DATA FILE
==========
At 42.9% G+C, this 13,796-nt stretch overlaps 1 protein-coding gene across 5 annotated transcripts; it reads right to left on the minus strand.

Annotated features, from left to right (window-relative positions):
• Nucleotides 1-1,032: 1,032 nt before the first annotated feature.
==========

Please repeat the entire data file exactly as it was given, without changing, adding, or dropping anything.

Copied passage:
At 42.9% G+C, this 13,796-nt stretch overlaps 1 protein-coding gene across 5 annotated transcripts; it reads right to left on the minus strand.

Annotated features, from left to right (window-relative positions):
• Nucleotides 1-1,032: 1,032 nt before the first annotated feature.